TITLE

Covering the third world [or trying to]

AUTHOR(S)
Meisler, Stanley
PUB. DATE
November 1978
SOURCE
Columbia Journalism Review;Nov/Dec1978, Vol. 17 Issue 4, p34
SOURCE TYPE
Periodical
DOC. TYPE
Article
ABSTRACT
This article discusses the difficulties faced by American journalists who cover third-world countries in the late-1970s. The third world creates problems for foreign correspondents and little understood by most readers. Their greatest difficulty comes from working in societies that have no understanding of the needs and demands of an unrestricted press. The national press in these countries never offends the government. As third-world leaders like to say, their press is enlisted in the battle for development. Rather than stand on the sidelines and snipe at government policies, editors and reporters help carry them out. In the early 1960s, when American correspondents first came to the third world, the officials often tried to hide their frustration and fury so as not to offend the powerful and generous nation that these journalists represented. But the third world has gotten over that; nowadays, ministries of information frequently react to stories they find displeasing by adminishing, expelling or jailing correspondents. This kind of trouble is so widespread that it is hardly noticed.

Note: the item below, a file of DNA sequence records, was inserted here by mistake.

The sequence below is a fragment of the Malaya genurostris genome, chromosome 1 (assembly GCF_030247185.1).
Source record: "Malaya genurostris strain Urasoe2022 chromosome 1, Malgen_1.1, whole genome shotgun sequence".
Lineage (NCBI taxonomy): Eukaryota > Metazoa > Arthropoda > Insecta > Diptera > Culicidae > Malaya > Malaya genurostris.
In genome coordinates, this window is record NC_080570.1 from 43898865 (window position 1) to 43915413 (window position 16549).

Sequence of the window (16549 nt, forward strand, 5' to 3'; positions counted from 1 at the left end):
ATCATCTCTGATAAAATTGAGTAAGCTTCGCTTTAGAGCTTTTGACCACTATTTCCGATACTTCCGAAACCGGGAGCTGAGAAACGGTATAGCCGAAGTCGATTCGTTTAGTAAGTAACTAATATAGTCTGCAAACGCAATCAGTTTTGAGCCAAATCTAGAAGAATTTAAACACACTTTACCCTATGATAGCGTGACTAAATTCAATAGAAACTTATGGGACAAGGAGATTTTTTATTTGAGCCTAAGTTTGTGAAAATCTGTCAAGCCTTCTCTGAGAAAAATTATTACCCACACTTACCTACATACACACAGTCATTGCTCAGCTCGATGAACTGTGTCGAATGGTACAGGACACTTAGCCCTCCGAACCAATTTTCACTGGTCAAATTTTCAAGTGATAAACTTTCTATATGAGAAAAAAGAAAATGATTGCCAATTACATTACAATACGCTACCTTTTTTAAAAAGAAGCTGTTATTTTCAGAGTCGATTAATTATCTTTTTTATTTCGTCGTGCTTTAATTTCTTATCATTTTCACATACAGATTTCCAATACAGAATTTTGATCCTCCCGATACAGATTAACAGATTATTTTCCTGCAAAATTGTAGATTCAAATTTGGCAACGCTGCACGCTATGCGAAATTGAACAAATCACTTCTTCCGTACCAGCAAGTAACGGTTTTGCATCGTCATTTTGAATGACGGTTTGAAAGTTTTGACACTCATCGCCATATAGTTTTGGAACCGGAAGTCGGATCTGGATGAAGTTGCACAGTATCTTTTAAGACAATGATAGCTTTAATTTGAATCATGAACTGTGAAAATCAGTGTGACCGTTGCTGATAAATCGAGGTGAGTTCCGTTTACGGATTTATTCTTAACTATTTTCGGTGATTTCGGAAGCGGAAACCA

ACCESSION #
17367906

 

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